Lawyers and judges have, by now in late 2022, gotten quite comfortable using remote trial to conduct legal proceedings. Depositions, mediations, arbitrations, even whole trials may be conducted via Zoom.
But Zoom trials are not the new normal. Not until the Legislature says otherwise, anyway. That’s what the Court of Appeal held in Rycz v. Superior Court (D1d5 Jul. 28, 2022) 81 Cal.App.5th 824.
Yes, the Legislature enacted a statute for remote proceedings. But that statute is only temporary, scheduled to sunset on July 1, 2023. After that point, trial judges and litigants are not to assume remote testimony will remain a valid substitute for live testimony.
In Rycz, a 19-year-old girl was killed while walking on a freeway late at night. There is some mystery as to how the girl, a student at University of San Diego, came to be at the spot where she died, but what is known is that she had become extremely intoxicated (0.21 BAC), took an Uber, and, after “forcefully vomiting” on the dashboard and windshield, was dropped off short of her destination. The girl called another Uber but, upon its arrival, panicked and ran onto the freeway. This was a half-hour and four to five miles from where she would die.
Although the incident occurred in San Diego, the girl’s mother sued Uber and the drivers in San Francisco, where Uber is headquartered. The defendants moved to transfer venue to San Diego, but the trial court denied the motion. The trial court noted there has been a “sea change in litigation” since Covid, and given the widespread use of Zoom for depositions and testimony, the trial court reasoned that “it matters little, if at all, where a witness resides at the time of trial as travel is unnecessary.”
The Court of Appeal granted a writ ordering the trial court to transfer venue to San Diego where the drivers and witnesses reside. While remote proceedings are available today, the statute that allows for them is scheduled to sunset on July 1, 2023.
A motion to transfer venue under Code of Civil Procedure section 397 should be granted, in the trial court’s discretion, “[w]hen the convenience of witnesses and the ends of justice would be promoted by the change,” even if the complaint was filed in a “proper” county.
True, until July 1, 2023, section 367.75 (implemented by rule 3.672), “effectively establishes a presumption in favor of remote proceedings, including remote trial testimony….” But here, the trial likely would occur after that date.
The court also pointed to a second reason that a venue-transfer motion under section 397 should not assume the availability of remote testimony: “More fundamentally, there is no basis to conclude the enactment of section 367.75 reflects a legislative direction that courts should assume all testimony will be taken remotely when adjudicating motions to transfer under section 397, subdivision (c).”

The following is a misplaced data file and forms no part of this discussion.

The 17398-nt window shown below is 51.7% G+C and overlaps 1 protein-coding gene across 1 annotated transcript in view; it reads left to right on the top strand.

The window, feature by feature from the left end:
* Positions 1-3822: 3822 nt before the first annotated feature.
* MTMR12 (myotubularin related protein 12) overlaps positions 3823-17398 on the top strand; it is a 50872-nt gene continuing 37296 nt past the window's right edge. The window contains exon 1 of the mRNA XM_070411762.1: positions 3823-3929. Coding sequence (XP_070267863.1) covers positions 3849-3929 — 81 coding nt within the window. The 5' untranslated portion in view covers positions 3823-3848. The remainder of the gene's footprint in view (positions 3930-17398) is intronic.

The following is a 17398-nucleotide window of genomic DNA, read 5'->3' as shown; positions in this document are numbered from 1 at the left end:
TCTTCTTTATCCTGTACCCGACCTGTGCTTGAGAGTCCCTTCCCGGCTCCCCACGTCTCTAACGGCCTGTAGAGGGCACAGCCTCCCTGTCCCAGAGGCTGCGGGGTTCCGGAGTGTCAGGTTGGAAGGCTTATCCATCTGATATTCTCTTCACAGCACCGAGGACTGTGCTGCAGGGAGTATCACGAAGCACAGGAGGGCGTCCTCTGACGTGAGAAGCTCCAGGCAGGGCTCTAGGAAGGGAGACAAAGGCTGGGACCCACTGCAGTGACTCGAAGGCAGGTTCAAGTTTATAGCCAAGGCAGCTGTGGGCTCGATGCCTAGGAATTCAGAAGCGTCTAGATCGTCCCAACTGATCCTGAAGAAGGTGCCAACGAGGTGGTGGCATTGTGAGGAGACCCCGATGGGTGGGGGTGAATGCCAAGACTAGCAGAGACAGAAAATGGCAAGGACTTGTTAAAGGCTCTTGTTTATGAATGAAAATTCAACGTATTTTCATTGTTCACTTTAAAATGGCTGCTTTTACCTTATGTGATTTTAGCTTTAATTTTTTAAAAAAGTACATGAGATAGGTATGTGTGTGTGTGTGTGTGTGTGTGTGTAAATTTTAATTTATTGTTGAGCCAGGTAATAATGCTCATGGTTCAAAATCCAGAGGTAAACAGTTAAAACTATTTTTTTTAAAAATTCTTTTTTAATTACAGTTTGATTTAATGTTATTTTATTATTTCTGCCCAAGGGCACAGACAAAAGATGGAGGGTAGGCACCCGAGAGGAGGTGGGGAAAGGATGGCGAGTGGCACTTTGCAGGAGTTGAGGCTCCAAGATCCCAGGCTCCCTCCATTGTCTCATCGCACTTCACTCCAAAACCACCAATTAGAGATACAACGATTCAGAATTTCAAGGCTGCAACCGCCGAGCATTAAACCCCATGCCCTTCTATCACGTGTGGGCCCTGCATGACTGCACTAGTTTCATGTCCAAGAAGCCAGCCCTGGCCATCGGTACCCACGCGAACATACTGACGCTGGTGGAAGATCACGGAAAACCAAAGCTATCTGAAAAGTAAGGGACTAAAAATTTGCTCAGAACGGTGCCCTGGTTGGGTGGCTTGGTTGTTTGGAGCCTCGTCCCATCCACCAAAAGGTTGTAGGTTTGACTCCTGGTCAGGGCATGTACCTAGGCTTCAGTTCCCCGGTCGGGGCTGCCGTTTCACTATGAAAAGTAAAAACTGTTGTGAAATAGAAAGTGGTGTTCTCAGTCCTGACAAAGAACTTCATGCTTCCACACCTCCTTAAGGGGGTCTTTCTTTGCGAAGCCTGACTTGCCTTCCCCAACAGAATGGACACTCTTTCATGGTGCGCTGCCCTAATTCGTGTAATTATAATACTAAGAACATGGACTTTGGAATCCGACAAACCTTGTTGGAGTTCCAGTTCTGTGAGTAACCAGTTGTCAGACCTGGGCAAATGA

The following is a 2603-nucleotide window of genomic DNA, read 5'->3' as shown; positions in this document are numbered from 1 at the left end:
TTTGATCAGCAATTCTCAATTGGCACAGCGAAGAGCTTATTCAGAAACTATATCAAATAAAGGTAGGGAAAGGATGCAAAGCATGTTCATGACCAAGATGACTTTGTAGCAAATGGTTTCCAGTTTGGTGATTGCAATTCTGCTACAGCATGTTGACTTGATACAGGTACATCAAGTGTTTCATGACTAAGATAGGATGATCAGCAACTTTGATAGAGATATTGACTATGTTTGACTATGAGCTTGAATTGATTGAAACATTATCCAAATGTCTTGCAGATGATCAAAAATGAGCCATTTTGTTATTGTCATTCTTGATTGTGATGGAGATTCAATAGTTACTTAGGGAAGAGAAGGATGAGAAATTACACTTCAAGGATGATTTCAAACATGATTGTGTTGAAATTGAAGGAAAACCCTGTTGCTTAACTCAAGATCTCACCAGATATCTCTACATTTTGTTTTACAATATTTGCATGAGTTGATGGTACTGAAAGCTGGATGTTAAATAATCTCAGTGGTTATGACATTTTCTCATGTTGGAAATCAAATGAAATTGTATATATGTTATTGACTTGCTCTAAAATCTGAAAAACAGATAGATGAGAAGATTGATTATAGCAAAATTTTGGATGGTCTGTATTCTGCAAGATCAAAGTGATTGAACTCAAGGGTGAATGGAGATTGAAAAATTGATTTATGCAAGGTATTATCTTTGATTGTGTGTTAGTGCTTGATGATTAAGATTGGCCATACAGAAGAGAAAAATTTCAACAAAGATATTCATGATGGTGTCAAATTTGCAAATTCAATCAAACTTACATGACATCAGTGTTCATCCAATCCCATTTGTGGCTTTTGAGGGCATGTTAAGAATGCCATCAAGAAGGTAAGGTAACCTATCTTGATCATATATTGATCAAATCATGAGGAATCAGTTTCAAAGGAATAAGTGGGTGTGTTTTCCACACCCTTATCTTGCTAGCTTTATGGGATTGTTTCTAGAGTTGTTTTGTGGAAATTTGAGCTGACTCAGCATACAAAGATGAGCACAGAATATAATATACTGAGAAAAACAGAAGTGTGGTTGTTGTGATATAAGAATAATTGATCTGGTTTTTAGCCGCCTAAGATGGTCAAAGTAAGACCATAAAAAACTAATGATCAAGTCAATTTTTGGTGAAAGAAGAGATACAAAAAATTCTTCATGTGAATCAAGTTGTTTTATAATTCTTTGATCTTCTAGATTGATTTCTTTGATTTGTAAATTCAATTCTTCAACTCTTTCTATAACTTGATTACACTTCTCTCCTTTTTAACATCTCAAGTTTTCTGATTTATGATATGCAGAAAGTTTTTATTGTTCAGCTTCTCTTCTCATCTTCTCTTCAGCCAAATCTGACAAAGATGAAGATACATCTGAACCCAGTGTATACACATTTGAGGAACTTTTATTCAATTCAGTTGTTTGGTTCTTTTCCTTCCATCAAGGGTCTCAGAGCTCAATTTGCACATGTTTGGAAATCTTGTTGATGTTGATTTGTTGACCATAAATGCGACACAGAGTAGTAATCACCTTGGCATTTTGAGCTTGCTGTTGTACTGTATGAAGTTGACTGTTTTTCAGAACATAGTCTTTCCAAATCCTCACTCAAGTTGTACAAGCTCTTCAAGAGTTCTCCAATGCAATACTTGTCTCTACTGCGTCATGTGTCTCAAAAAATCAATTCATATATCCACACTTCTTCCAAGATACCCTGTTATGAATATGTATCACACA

Instead, section 367.75 and rule 3.672 require the trial court to make an individualized, informed inquiry to determine whether an “in-person appearance would materially assist in the … effective management or resolution” of the case. The court held that a “blanket determination that in-person testimony is unnecessary” does not satisfy this requirement of an individualized analysis.
So at least for purposes of venue-transfer motions, trial courts must exercise discretion whether an “in-person appearance would materially assist in the ... effective management or resolution of the” case. (§ 367.75, subd. (b); rule 3.672(d)(1).) And that determination must be made for each hearing, proceeding, or witness. The trial court may not issue a blanket ruling that the entire action will be conducted remotely.
The Court of Appeal rejected the suggestion that the Legislature has determined remote testimony is always an adequate substitute. While remote testimony can be adequate, it is not always so. “[O]ne operating assumption of our system of justice has long been that the opportunity to observe witnesses “upon the stand and the manner in which they gave their testimony ... in no small degree aid[s] in the determination of the truth and correctness of testimony.” [Citation.]”
For example, the court noted that in-person proceedings allow witnesses to more easily see physical evidence and to engage with demonstrative exhibits, and allow judges to monitor and maintain the attention and engagement of jurors.
But a blanket determination that all trial testimony will be done remotely, the court held, “entirely undermines the discretion and flexibility built into the statutory scheme.”
The Upshot: Rycz is an important holding for two reasons. First, it reminds litigants and trial judges that remote proceedings will not be available for much longer unless the Legislature acts. And second, even if the Legislature does extend section 367.75, Rycz holds that trial courts may not make blanket determinations in favor of remote proceedings for all purposes. Instead, trial courts must make individualized, informed inquiries before ordering a particular proceeding or testimony may go forward remotely rather than in-person.
Tim Kowal is an appellate specialist certified by the California State Bar Board of Legal Specialization. Tim helps trial attorneys and clients win their cases and avoid error on appeal. He co-hosts the Cal. Appellate Law Podcast at www.CALPodcast.com, and publishes a newsletter of appellate tips for trial attorneys at www.tvalaw.com/articles. Contact Tim at firstname.lastname@example.org or (714) 641-1232.
Get a weekly digest of these articles delivered to your inbox by subscribing here: https://tvalaw.com/california-appellate-newsletter.